The U.S. Senate is nearing a vote on a homeland security funding bill for next year. Democrats say the measure does not go far enough in protecting domestic security.

The $32 billion measure would, among other things, boost air, rail and port security and fund terrorism response programs.

But in an election year when lawmakers on either side of the political aisle are seeking to portray themselves as stronger on domestic security, Democrats accused the Republican Bush administration of not adequately funding the homeland security budget.

Senator Robert Byrd of West Virginia is the top Democrat on the Appropriations Committee.

"The president campaigns on being the best candidate to protect this nation. Yet each and every budget that he sends to Capitol Hill shortchanges the safety and security of ...whom? You guessed it, the American people," he said.

Democrats argue that the bill does not go far enough in funding so-called first responders, state and local emergency personnel including fire fighters and law enforcement officials, who would be the first on the scene of a terrorist attack.

But the manager of the bill, Senator Thad Cochran, a Mississippi Republican, argues otherwise.

"Today our first responders, those who work at the fire departments, the police departments, the emergency medical centers, have been provided with resources from the federal government to buy necessary equipment, to increase training, to better protect our communities throughout the country," said Mr. Cochran.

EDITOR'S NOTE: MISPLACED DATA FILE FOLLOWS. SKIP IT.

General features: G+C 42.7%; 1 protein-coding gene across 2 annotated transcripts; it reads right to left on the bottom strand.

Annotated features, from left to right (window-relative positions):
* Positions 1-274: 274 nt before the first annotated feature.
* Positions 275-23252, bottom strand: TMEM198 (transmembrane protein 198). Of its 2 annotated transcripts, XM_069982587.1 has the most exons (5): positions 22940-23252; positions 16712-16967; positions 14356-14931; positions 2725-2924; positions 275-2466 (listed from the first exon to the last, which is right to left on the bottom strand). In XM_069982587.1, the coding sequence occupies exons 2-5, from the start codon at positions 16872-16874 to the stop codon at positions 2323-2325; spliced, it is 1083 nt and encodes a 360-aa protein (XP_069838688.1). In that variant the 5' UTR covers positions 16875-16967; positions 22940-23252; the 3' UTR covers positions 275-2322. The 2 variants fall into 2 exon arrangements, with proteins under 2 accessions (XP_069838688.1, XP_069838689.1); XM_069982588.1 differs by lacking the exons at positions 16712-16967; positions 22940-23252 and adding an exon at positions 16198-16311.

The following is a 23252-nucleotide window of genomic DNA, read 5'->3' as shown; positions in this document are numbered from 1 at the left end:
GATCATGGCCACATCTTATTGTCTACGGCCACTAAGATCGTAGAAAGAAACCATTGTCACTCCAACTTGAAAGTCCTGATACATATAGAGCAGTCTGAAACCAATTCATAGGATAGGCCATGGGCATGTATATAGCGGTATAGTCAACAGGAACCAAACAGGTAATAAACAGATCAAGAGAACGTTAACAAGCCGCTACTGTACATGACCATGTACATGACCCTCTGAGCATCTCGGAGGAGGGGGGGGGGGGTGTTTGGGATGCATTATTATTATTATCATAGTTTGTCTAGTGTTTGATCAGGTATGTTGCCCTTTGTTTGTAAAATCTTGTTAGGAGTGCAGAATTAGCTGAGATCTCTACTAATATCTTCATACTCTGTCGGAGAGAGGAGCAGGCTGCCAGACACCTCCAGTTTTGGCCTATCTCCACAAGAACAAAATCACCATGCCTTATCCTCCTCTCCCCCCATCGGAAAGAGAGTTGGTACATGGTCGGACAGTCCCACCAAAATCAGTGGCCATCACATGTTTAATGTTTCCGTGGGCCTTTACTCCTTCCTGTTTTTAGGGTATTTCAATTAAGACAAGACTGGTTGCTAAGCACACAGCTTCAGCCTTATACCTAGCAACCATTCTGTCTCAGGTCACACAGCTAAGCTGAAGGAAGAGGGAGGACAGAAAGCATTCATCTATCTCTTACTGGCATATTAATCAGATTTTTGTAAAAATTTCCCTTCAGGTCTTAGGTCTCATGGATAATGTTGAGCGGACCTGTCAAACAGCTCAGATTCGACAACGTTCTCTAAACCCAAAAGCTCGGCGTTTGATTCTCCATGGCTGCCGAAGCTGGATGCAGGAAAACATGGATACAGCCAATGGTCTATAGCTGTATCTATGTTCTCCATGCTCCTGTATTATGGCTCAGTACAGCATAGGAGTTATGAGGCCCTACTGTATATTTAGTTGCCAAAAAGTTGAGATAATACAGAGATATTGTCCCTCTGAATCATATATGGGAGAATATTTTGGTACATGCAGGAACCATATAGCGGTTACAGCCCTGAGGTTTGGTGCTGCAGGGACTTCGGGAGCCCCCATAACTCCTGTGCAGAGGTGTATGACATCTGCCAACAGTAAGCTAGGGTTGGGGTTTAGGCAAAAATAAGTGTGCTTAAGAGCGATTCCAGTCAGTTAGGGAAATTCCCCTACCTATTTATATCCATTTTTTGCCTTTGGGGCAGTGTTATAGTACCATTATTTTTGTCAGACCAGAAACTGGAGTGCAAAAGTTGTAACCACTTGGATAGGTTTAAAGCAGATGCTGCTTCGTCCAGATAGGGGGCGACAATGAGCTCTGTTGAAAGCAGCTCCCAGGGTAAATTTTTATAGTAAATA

A series of amendments sponsored by Democrats aimed at boosting homeland security funding were voted down by majority Republicans, who suggested that providing money beyond what the administration sought would be wasteful.

Among those amendments approved by the Senate is one that would block homeland security contracts from going to U.S. companies headquartered offshore. Supporters argued such firms use their offshore status to reduce U.S. tax bills, giving them an unfair advantage over companies based in the United States.

The House of Representatives has passed its own homeland security funding bill for the next budget year beginning October 1.

Negotiators for the House and Senate will have to reconcile differences in the two versions of the legislation before sending a final bill to President Bush for his signature.

As the Senate debated the measure Tuesday, Democrats released a report assessing the status of homeland security since the September 11, 2001 terrorist attacks on the United States.

The report said there remain deficiencies in rail, truck, and port security, as well as nuclear power plants and immigration.

Senator Charles Schumer is a New York Democrat.

"Have we made some progress? Definitely. Are we close to where we should be? No," said Mr. Schumer.

The report gives the federal government an average rating in overall homeland security preparedness, with above average scores for bioterrorism preparedness and air security. The report gave a failing grade to security at chemical plants.